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Topic: Communities and commuting
Commuting and communities
The railway transformed the way people lived. For journeys long or short, fast or slow, it was the great connector. It changed towns and cities and the way people travelled to work. It helped to create ‘suburbia’, and in doing so gave birth to a whole new way of life. Unfortunately, the railway declined when challenged by new methods of transport, and the car now dominates our towns and cities. But with entire communities blighted by gridlock and pollution, the railway is experiencing a revival. Progress is slow, however, as political decisions and technologies from earlier eras continue to shape the transport solutions of the future. This topic examines the emergence of suburban living, the effects on the railway of competition from road transport, and the inevitable congestion and gridlock that has occurred as we have abandoned – or been abandoned by – the railway.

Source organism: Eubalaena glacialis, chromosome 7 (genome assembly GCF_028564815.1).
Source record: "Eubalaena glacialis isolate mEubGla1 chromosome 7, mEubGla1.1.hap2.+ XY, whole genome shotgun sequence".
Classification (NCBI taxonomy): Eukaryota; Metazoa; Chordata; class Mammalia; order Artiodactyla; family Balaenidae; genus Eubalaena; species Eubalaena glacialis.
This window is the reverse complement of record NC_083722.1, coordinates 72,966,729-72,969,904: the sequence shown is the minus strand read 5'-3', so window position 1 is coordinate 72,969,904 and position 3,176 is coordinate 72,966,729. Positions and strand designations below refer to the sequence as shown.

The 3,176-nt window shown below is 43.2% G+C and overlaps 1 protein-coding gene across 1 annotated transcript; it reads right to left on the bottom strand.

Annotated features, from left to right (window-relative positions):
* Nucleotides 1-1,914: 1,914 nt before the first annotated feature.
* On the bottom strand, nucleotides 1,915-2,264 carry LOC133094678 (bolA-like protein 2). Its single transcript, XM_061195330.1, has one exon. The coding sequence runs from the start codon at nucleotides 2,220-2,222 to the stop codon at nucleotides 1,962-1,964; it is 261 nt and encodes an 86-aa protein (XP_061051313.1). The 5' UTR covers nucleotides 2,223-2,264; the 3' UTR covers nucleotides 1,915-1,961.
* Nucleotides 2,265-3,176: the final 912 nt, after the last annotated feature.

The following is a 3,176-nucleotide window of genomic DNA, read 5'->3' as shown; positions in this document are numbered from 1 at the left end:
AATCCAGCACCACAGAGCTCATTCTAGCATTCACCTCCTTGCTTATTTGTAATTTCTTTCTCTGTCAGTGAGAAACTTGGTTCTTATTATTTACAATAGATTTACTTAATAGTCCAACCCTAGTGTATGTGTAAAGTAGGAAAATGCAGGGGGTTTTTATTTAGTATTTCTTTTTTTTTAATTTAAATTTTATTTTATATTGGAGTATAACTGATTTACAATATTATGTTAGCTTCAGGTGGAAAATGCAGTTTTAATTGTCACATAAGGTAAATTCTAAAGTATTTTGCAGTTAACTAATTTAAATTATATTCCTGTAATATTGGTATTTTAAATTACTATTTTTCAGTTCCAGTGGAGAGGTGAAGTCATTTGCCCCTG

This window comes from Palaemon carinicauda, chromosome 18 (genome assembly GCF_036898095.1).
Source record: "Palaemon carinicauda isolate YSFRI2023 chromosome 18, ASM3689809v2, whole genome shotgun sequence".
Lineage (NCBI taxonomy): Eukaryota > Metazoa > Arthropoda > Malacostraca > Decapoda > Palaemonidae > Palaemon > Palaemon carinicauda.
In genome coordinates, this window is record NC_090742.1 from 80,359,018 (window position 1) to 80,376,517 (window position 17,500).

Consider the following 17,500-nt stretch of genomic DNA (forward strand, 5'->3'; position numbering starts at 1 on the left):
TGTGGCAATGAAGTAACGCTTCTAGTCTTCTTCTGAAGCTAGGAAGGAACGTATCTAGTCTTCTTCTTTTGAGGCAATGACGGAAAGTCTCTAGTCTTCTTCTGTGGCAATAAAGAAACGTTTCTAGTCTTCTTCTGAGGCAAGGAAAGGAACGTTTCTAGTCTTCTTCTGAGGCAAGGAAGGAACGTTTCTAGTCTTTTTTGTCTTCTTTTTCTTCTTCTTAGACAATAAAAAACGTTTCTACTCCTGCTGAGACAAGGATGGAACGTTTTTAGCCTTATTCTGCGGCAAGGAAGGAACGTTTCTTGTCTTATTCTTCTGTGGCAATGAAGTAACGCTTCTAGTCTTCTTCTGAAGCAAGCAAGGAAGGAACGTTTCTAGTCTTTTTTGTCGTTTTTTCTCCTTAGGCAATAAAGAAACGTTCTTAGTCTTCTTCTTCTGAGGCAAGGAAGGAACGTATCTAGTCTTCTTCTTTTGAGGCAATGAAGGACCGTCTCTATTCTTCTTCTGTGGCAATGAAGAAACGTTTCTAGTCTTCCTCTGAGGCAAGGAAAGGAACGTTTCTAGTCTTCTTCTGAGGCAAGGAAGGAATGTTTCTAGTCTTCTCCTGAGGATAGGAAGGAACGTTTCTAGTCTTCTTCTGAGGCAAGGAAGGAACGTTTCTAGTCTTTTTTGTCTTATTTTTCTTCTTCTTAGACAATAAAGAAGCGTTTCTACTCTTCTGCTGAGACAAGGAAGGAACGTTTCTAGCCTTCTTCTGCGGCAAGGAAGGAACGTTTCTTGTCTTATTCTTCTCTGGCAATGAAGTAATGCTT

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The rise of suburbia
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Town planners created suburbs because people wanted to escape dirty and crowded cities. Railways also found they could make money from short journeys. Suburbia was advertised as pleasant and healthy, but it soon became a byword for uniformity and monotony.  > more

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There are several ways we can get to work. Buses and cars compete with the train. How have the railways met this challenge? By electrifying the suburban lines to offer faster and cleaner services.  > more

Gridlock and congestion
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Railways found it hard to compete with cars, and the rail network was cut back. The roads are now heavily congested, but the trains are also crowded. Has the dream of suburban living made the journey to work a nightmare?  > more
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